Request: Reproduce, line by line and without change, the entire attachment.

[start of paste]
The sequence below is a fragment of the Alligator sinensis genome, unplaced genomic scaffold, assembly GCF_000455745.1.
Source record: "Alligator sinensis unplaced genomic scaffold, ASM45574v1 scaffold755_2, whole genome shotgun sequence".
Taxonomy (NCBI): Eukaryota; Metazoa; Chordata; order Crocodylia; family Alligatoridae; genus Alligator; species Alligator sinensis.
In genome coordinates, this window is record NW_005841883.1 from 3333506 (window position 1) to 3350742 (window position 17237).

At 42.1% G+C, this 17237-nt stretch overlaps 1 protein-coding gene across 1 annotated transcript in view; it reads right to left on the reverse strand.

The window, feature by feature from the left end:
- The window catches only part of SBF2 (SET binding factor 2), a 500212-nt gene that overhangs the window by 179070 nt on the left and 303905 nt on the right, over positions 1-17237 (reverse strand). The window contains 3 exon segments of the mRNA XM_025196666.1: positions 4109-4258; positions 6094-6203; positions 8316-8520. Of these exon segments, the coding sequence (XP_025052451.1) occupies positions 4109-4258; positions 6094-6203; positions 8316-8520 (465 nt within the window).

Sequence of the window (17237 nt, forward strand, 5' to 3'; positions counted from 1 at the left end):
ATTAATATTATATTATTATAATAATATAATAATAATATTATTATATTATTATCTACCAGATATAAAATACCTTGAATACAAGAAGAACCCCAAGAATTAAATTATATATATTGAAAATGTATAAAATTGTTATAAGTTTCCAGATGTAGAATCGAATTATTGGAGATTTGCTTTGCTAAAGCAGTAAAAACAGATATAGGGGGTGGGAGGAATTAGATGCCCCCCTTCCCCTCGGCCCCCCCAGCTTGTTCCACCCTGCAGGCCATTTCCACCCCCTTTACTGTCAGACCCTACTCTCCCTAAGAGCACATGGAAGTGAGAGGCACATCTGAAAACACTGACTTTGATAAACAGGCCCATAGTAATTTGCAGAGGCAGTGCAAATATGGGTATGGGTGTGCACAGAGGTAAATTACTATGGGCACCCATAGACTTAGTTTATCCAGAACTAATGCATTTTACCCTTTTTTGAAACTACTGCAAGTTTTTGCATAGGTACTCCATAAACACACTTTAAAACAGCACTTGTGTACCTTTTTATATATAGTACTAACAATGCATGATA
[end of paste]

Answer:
The sequence below is a fragment of the Alligator sinensis genome, unplaced genomic scaffold, assembly GCF_000455745.1.
Source record: "Alligator sinensis unplaced genomic scaffold, ASM45574v1 scaffold755_2, whole genome shotgun sequence".
Taxonomy (NCBI): Eukaryota; Metazoa; Chordata; order Crocodylia; family Alligatoridae; genus Alligator; species Alligator sinensis.
In genome coordinates, this window is record NW_005841883.1 from 3333506 (window position 1) to 3350742 (window position 17237).

At 42.1% G+C, this 17237-nt stretch overlaps 1 protein-coding gene across 1 annotated transcript in view; it reads right to left on the reverse strand.

The window, feature by feature from the left end:
- The window catches only part of SBF2 (SET binding factor 2), a 500212-nt gene that overhangs the window by 179070 nt on the left and 303905 nt on the right, over positions 1-17237 (reverse strand). The window contains 3 exon segments of the mRNA XM_025196666.1: positions 4109-4258; positions 6094-6203; positions 8316-8520. Of these exon segments, the coding sequence (XP_025052451.1) occupies positions 4109-4258; positions 6094-6203; positions 8316-8520 (465 nt within the window).

Sequence of the window (17237 nt, forward strand, 5' to 3'; positions counted from 1 at the left end):
ATTAATATTATATTATTATAATAATATAATAATAATATTATTATATTATTATCTACCAGATATAAAATACCTTGAATACAAGAAGAACCCCAAGAATTAAATTATATATATTGAAAATGTATAAAATTGTTATAAGTTTCCAGATGTAGAATCGAATTATTGGAGATTTGCTTTGCTAAAGCAGTAAAAACAGATATAGGGGGTGGGAGGAATTAGATGCCCCCCTTCCCCTCGGCCCCCCCAGCTTGTTCCACCCTGCAGGCCATTTCCACCCCCTTTACTGTCAGACCCTACTCTCCCTAAGAGCACATGGAAGTGAGAGGCACATCTGAAAACACTGACTTTGATAAACAGGCCCATAGTAATTTGCAGAGGCAGTGCAAATATGGGTATGGGTGTGCACAGAGGTAAATTACTATGGGCACCCATAGACTTAGTTTATCCAGAACTAATGCATTTTACCCTTTTTTGAAACTACTGCAAGTTTTTGCATAGGTACTCCATAAACACACTTTAAAACAGCACTTGTGTACCTTTTTATATATAGTACTAACAATGCATGATA